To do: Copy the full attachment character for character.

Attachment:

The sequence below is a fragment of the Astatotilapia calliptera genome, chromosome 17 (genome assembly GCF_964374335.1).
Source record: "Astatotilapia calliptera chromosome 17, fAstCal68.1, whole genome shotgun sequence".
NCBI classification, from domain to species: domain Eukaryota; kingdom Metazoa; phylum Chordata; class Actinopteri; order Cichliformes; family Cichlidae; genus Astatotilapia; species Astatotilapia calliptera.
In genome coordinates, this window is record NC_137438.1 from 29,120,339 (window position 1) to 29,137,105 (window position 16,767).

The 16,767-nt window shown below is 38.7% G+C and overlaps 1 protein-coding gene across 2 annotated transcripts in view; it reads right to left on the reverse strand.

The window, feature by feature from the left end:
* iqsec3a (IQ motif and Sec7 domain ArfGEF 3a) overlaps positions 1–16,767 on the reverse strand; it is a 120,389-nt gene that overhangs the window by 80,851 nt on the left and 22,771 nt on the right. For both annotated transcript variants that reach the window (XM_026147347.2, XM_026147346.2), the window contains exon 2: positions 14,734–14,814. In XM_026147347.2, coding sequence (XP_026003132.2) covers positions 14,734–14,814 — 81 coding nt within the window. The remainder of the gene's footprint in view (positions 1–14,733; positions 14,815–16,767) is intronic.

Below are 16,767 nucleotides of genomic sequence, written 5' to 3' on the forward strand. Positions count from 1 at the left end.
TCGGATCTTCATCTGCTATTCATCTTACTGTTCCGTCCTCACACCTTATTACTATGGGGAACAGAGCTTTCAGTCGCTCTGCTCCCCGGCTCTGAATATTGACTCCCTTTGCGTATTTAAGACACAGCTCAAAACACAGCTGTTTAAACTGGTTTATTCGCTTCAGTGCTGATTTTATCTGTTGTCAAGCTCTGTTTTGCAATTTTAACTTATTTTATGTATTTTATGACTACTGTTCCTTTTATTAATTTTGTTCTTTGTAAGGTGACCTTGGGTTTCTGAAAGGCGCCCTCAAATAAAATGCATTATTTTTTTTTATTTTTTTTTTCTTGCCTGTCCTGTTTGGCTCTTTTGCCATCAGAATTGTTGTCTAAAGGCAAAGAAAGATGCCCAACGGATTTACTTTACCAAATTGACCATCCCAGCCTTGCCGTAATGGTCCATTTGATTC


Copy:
The sequence below is a fragment of the Astatotilapia calliptera genome, chromosome 17 (genome assembly GCF_964374335.1).
Source record: "Astatotilapia calliptera chromosome 17, fAstCal68.1, whole genome shotgun sequence".
NCBI classification, from domain to species: domain Eukaryota; kingdom Metazoa; phylum Chordata; class Actinopteri; order Cichliformes; family Cichlidae; genus Astatotilapia; species Astatotilapia calliptera.
In genome coordinates, this window is record NC_137438.1 from 29,120,339 (window position 1) to 29,137,105 (window position 16,767).

The 16,767-nt window shown below is 38.7% G+C and overlaps 1 protein-coding gene across 2 annotated transcripts in view; it reads right to left on the reverse strand.

The window, feature by feature from the left end:
* iqsec3a (IQ motif and Sec7 domain ArfGEF 3a) overlaps positions 1–16,767 on the reverse strand; it is a 120,389-nt gene that overhangs the window by 80,851 nt on the left and 22,771 nt on the right. For both annotated transcript variants that reach the window (XM_026147347.2, XM_026147346.2), the window contains exon 2: positions 14,734–14,814. In XM_026147347.2, coding sequence (XP_026003132.2) covers positions 14,734–14,814 — 81 coding nt within the window. The remainder of the gene's footprint in view (positions 1–14,733; positions 14,815–16,767) is intronic.

Below are 16,767 nucleotides of genomic sequence, written 5' to 3' on the forward strand. Positions count from 1 at the left end.
TCGGATCTTCATCTGCTATTCATCTTACTGTTCCGTCCTCACACCTTATTACTATGGGGAACAGAGCTTTCAGTCGCTCTGCTCCCCGGCTCTGAATATTGACTCCCTTTGCGTATTTAAGACACAGCTCAAAACACAGCTGTTTAAACTGGTTTATTCGCTTCAGTGCTGATTTTATCTGTTGTCAAGCTCTGTTTTGCAATTTTAACTTATTTTATGTATTTTATGACTACTGTTCCTTTTATTAATTTTGTTCTTTGTAAGGTGACCTTGGGTTTCTGAAAGGCGCCCTCAAATAAAATGCATTATTTTTTTTTATTTTTTTTTTCTTGCCTGTCCTGTTTGGCTCTTTTGCCATCAGAATTGTTGTCTAAAGGCAAAGAAAGATGCCCAACGGATTTACTTTACCAAATTGACCATCCCAGCCTTGCCGTAATGGTCCATTTGATTC